Have you reviewed your background disclosure forms for proper grammar and clarity?
February 15, 2019
By Susan Chance, courtesy SBAM Approved Partner ASE
If you haven’t put your background disclosure forms through a legal audit recently, you should. While laws and legalese can often be complicated and hard to understand, the regulations on background check disclosure forms require that they are simple and easy to understand. You will also want to make sure that your grammar and punctuation are accurate on your forms, if you don’t want to end up on the losing side of a lawsuit.
In the case of Desiree Gilberg et al. v. California Check Cashing Stores LLC et al, the requirement for disclosure forms to be both clear and conspicuous took center stage. The Ninth Circuit Court affirmed in part and vacated in part an earlier ruling that favored the employer. The part of the previous ruling overturned was about the clarity of the form. The Ninth Circuit found the circuit court’s decision to deem the disclosure form clear was in error.
There are many states and some cities that require specific notices regarding background screening to be provided to applicants/employees, so it seems that including them with the disclosure would be a good idea. However, the FCRA requires that disclosure forms be standalone documents, and the Ninth Circuit Court of Appeals recently ruled that state law notices are “extraneous” information when it comes to disclosure forms. The court also stated that “because the presence of this extraneous information is as likely to confuse as it is to inform, it does not further FCRA’s purpose.”
What could be confusing about required state notices? Most states don’t require state specific notices, so when a “reasonable reader” sees a notice addressed to applicants or employees of specific states, they may take that as the rights do not apply to them because they don’t reside in those specified states. For instance, the states of Minnesota and Oklahoma require notices. Someone from Michigan reading those notices may think they don’t have those rights as Michigan is not called out, but that isn’t necessarily the case.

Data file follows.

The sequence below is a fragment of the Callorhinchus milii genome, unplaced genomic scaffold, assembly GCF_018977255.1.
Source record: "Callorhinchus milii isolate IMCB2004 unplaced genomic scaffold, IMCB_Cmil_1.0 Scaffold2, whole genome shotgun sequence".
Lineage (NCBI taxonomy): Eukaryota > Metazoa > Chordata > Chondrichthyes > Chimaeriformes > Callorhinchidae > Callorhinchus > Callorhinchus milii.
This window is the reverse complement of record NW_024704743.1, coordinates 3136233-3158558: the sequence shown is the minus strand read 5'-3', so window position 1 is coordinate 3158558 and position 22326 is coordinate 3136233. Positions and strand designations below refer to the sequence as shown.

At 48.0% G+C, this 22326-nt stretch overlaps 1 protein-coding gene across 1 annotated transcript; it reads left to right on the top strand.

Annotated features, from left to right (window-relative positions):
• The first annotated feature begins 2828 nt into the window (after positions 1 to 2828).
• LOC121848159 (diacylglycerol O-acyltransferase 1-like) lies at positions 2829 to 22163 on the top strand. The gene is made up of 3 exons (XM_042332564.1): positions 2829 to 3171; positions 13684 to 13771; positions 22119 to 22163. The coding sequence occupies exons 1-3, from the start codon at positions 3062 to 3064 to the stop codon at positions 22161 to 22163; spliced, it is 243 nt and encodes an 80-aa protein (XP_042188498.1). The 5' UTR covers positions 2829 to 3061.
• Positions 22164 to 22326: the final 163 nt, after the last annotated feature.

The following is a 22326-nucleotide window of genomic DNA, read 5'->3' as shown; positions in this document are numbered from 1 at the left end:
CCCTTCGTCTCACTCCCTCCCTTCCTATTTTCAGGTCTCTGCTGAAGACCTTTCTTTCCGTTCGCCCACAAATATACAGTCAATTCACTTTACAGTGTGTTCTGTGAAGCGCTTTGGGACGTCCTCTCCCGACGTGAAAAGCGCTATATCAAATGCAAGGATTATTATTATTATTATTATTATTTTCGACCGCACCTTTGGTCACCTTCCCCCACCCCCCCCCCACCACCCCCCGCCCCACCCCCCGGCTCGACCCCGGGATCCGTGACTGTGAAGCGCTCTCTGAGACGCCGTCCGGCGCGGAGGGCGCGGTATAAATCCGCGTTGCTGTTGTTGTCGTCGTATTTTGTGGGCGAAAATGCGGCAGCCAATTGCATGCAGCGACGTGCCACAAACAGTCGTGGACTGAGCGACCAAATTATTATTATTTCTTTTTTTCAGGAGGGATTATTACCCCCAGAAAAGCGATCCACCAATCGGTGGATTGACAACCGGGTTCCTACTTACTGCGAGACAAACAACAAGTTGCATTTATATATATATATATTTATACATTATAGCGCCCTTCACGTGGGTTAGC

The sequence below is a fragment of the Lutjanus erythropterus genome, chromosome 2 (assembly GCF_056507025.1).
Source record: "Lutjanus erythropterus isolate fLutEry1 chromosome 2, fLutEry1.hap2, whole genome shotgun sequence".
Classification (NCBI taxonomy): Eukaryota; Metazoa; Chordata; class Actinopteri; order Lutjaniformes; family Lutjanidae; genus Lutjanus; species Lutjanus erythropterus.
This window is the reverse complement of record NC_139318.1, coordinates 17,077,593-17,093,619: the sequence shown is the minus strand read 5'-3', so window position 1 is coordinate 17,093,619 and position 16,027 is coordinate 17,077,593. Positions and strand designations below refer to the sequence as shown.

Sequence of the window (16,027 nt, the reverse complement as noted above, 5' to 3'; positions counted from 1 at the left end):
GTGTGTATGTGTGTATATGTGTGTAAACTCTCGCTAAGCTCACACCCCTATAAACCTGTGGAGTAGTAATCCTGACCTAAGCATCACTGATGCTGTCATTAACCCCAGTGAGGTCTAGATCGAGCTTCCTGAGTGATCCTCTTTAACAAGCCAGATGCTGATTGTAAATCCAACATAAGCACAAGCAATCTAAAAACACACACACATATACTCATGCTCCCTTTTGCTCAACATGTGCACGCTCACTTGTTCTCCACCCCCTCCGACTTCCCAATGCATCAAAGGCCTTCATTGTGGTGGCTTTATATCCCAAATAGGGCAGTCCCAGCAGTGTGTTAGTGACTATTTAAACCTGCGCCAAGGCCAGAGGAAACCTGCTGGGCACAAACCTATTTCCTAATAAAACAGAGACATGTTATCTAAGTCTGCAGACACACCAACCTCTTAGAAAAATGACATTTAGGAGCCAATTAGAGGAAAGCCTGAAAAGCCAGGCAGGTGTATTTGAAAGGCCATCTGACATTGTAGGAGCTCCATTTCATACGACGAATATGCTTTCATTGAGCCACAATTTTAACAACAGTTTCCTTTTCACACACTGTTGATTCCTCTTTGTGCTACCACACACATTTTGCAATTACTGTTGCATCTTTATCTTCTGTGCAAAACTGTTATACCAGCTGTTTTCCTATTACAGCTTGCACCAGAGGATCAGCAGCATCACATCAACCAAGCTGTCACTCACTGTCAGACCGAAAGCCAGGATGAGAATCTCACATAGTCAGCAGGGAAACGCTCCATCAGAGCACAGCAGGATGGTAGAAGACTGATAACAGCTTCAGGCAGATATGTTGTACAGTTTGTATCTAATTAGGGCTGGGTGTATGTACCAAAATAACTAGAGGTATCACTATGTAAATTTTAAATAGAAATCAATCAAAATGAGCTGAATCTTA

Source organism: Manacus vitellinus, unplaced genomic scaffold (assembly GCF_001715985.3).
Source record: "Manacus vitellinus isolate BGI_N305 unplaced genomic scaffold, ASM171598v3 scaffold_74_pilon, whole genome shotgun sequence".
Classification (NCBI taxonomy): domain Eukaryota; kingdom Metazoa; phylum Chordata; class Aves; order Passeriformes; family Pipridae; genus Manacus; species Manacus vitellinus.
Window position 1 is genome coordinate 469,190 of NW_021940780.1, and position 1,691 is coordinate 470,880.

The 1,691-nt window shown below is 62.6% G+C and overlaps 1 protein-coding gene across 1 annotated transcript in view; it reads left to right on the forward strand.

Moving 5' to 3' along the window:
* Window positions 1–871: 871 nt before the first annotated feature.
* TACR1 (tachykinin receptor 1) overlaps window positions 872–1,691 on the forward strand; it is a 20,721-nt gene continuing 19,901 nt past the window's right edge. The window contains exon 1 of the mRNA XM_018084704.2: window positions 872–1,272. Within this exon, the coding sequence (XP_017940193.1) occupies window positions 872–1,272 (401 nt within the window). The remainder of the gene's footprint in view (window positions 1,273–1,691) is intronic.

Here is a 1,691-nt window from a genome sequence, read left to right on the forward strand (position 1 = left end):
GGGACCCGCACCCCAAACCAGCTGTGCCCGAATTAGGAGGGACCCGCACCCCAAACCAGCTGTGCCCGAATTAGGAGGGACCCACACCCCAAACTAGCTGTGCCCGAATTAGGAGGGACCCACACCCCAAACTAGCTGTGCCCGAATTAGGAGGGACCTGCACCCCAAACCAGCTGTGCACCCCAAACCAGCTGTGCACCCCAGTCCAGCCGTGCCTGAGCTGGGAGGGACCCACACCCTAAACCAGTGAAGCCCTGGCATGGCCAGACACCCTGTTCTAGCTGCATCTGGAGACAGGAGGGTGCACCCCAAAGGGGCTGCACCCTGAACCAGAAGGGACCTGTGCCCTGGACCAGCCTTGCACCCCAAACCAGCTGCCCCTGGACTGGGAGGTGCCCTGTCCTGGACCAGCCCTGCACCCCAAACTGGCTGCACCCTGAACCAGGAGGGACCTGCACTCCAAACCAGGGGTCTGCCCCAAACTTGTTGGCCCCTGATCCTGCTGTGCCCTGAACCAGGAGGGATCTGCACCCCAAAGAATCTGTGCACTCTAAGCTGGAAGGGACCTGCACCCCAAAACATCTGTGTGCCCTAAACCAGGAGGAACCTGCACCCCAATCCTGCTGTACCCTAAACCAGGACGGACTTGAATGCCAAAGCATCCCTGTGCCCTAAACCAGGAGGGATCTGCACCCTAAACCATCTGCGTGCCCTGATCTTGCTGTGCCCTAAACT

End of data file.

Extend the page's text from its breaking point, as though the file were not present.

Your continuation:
The Ninth court also ruled that the store’s disclosure forms were not “clear”, and that “…the disclosure form contains language that a reasonable person would not understand.” The portion of the form describing the scope of the notice states that it is “all-encompassing” but fails to explain it is all-encompassing. The notice also fails to address the affect on the rights of the applicant/employee.
Grammar aficionados will appreciate that part of the ruling was due to a portion of a sentence that lacked a subject and was incomplete, making it unclear: “The scope of this notice and authorization is all-encompassing; however, allowing CheckSmart Financial, LLC to obtain from any outside organization all manner of consumer reports and investigative consumer reports now and, if you are hired, throughout the course of your employment to the extent permitted by law.” What? Yes, grammar does matter!
If you haven’t done so in a while, this would be a good time to review your background forms, policies, and procedures, and make sure you check for proper grammar and punctuation.